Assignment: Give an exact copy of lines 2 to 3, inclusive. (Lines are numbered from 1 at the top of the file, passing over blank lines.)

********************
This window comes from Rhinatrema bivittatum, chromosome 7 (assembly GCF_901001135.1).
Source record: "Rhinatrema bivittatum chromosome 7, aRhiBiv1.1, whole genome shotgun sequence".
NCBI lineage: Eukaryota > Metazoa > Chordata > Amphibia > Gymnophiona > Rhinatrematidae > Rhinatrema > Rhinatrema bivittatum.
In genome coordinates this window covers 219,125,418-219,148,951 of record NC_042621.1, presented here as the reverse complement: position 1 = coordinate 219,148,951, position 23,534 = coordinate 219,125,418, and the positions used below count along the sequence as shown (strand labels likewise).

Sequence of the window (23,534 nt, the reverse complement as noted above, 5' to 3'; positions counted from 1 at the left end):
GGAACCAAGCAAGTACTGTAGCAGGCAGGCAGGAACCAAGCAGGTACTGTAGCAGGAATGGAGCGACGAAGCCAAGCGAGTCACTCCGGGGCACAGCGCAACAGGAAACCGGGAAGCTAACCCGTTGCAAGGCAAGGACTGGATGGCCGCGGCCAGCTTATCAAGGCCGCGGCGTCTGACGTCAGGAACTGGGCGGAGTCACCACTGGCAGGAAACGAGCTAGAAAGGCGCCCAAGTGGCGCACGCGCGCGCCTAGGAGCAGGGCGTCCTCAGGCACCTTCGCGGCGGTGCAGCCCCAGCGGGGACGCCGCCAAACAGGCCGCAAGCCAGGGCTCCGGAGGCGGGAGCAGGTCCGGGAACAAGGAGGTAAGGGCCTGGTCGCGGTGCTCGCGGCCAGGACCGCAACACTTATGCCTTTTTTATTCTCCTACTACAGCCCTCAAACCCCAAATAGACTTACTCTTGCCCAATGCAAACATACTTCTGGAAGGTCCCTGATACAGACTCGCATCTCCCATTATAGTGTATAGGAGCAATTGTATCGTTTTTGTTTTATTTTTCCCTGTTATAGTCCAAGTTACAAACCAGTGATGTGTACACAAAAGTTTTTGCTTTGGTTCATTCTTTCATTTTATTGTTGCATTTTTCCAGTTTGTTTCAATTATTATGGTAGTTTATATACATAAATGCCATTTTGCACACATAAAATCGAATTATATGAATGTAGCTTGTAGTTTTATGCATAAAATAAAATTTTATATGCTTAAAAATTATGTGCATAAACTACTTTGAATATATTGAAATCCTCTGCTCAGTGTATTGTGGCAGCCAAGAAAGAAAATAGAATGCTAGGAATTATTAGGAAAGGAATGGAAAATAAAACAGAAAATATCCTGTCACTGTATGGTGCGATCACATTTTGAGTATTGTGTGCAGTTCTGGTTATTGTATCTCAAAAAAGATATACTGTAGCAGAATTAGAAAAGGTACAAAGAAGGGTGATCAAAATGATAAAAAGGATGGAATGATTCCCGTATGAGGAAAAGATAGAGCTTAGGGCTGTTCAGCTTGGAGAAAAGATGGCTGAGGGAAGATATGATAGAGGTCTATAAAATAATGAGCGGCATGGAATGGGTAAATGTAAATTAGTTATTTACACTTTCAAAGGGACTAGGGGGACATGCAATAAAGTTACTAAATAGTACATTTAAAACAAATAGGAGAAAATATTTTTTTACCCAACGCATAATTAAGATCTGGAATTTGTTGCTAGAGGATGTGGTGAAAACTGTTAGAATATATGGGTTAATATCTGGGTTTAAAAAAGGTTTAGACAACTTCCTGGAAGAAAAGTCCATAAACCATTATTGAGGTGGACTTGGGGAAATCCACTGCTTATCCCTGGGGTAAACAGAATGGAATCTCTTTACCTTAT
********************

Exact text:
Source record: "Rhinatrema bivittatum chromosome 7, aRhiBiv1.1, whole genome shotgun sequence".
NCBI lineage: Eukaryota > Metazoa > Chordata > Amphibia > Gymnophiona > Rhinatrematidae > Rhinatrema > Rhinatrema bivittatum.